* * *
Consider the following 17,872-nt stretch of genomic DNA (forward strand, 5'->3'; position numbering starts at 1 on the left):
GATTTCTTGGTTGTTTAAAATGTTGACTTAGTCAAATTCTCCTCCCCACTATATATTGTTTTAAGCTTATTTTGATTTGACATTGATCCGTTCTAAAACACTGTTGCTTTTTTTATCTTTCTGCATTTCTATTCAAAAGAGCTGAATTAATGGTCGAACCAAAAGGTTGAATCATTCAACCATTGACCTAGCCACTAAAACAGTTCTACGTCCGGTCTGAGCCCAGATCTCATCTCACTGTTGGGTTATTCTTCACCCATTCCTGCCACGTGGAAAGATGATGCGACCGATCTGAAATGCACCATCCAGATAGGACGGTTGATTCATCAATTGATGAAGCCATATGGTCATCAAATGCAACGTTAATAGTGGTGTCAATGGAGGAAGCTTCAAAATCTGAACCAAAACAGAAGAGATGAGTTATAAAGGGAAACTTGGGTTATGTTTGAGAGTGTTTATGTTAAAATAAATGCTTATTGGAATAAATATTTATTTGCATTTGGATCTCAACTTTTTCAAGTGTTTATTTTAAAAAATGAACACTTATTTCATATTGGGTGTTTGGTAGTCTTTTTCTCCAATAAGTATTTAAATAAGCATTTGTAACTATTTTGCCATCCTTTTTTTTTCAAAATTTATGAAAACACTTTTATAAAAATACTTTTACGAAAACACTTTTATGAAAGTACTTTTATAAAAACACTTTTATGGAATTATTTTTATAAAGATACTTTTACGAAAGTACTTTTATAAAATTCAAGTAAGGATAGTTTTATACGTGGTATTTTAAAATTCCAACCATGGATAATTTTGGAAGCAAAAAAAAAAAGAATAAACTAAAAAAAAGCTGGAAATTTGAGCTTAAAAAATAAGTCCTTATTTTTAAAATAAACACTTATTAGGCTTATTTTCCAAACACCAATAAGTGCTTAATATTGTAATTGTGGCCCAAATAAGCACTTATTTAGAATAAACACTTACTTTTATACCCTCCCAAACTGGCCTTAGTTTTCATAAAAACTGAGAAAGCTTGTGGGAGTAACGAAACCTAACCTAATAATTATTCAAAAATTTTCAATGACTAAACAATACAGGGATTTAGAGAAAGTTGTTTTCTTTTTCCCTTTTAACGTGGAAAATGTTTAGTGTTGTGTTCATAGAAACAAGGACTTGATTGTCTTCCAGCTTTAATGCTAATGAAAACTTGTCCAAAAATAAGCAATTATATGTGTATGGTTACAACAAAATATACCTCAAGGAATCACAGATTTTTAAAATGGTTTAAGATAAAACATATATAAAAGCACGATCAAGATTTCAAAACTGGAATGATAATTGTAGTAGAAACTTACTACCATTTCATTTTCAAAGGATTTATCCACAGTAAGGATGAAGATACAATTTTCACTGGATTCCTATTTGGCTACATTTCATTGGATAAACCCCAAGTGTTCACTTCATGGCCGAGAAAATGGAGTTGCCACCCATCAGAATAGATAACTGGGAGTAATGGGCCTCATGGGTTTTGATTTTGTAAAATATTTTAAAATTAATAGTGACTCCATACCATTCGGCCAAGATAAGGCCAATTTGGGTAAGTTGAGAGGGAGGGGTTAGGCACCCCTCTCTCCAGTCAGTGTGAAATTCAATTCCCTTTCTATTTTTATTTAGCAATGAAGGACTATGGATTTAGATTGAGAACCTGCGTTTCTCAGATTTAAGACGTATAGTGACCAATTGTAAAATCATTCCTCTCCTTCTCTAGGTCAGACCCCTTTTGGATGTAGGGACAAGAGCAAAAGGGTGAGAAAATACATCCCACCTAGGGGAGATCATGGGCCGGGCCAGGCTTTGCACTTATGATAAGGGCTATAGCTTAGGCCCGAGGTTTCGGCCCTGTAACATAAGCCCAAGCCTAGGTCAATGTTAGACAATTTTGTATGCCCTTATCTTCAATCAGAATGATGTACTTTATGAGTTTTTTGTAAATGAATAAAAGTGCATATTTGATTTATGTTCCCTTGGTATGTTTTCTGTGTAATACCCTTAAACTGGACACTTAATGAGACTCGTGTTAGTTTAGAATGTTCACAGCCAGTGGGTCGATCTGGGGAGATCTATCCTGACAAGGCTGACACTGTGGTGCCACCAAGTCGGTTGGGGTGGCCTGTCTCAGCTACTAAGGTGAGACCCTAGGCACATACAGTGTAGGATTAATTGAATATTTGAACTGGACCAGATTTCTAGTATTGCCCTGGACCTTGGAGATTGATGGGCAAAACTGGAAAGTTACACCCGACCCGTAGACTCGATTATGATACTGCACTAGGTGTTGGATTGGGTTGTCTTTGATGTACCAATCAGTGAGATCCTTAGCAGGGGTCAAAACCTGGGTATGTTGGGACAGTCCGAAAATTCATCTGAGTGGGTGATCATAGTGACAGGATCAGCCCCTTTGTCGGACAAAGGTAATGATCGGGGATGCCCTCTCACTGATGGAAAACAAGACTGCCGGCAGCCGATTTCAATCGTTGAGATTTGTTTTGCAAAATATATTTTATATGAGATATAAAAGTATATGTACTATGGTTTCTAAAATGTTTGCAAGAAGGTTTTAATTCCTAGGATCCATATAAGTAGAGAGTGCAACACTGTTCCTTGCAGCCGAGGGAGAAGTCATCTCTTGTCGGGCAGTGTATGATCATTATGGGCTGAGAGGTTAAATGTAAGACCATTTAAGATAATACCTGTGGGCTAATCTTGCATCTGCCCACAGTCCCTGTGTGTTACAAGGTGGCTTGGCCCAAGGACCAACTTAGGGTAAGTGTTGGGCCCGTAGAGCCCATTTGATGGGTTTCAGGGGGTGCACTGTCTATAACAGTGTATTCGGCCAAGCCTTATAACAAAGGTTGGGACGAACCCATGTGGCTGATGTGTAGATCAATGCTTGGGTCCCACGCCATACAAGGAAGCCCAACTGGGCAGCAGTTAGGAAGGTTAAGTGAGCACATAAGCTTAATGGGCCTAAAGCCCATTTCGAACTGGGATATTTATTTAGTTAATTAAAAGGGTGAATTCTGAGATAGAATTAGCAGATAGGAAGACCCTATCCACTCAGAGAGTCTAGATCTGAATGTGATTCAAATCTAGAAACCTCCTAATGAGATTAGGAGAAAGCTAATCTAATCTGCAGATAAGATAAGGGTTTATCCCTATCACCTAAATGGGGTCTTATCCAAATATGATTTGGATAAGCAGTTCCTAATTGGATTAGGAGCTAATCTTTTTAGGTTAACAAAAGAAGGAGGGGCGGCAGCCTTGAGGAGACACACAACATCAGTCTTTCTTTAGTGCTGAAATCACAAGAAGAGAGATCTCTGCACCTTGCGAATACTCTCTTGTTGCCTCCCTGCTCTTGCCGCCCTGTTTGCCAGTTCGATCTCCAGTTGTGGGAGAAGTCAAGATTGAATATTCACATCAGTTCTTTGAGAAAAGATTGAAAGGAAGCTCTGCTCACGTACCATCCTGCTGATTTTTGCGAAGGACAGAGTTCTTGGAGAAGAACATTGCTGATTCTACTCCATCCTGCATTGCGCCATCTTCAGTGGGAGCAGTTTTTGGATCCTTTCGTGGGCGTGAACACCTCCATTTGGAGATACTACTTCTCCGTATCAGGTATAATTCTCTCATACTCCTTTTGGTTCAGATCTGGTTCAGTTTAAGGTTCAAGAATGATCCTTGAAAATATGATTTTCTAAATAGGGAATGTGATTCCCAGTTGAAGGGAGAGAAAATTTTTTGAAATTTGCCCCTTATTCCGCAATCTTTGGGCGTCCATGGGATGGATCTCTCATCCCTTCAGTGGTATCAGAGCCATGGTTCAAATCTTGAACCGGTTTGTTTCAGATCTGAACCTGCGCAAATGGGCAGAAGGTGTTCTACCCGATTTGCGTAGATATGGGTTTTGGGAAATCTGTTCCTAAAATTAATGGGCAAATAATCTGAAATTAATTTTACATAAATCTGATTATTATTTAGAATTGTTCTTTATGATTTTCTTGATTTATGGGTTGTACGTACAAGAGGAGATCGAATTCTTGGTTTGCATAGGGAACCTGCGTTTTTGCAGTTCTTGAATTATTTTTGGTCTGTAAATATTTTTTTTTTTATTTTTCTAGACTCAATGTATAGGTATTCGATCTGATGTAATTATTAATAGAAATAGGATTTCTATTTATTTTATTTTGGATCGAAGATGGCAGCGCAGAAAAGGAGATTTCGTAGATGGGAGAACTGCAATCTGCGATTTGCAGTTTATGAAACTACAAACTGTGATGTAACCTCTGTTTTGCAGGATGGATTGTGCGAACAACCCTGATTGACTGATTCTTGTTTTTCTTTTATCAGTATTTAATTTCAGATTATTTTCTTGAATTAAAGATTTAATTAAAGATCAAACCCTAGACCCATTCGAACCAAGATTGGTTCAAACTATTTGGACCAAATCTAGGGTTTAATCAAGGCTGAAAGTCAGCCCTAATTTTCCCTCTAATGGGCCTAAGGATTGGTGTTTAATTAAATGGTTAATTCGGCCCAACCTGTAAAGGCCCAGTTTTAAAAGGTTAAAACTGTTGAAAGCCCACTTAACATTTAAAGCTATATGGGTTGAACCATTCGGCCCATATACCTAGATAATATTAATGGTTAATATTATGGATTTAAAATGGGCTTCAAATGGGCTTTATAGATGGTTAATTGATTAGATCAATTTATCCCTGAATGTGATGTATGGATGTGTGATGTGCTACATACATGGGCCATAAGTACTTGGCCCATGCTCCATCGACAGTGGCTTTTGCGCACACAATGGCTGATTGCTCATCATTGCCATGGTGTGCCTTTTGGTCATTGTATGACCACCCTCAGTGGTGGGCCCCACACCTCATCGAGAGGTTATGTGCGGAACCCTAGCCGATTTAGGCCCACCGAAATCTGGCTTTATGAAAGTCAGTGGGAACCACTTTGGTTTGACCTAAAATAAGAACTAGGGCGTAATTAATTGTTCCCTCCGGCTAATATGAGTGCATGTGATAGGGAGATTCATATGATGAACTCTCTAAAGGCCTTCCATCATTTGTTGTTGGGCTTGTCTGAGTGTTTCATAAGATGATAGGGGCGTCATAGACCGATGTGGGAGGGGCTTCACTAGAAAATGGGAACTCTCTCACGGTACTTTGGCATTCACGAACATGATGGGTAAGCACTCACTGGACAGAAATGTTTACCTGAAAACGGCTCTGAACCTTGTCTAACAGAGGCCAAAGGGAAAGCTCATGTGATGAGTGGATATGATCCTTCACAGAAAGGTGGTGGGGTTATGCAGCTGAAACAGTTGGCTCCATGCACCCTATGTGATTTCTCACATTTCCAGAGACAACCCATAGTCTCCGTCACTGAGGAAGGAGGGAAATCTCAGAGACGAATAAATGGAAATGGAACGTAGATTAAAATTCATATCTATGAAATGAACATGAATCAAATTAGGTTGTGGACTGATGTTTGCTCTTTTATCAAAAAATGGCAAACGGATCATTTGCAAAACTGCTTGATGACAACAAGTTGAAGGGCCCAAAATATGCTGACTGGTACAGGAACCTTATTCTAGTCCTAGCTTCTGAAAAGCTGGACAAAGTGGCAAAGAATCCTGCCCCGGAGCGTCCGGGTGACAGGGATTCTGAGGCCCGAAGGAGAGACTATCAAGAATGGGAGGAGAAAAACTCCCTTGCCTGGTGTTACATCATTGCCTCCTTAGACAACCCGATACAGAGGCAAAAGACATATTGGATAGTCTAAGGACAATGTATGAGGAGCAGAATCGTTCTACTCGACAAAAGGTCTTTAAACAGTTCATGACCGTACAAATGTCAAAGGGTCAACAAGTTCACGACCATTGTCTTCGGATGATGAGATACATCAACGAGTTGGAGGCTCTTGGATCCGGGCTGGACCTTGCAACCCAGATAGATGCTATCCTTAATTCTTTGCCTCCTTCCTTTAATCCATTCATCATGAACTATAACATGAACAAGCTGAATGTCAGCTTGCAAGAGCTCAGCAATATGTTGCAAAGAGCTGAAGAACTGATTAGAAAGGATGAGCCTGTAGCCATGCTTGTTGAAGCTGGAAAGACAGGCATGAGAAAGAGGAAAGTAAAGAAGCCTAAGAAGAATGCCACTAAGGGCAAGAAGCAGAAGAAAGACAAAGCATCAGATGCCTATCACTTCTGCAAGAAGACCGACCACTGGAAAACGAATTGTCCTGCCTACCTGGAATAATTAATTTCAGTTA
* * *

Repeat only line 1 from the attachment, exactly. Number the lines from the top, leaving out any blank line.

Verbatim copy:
Consider the following 17,872-nt stretch of genomic DNA (forward strand, 5'->3'; position numbering starts at 1 on the left):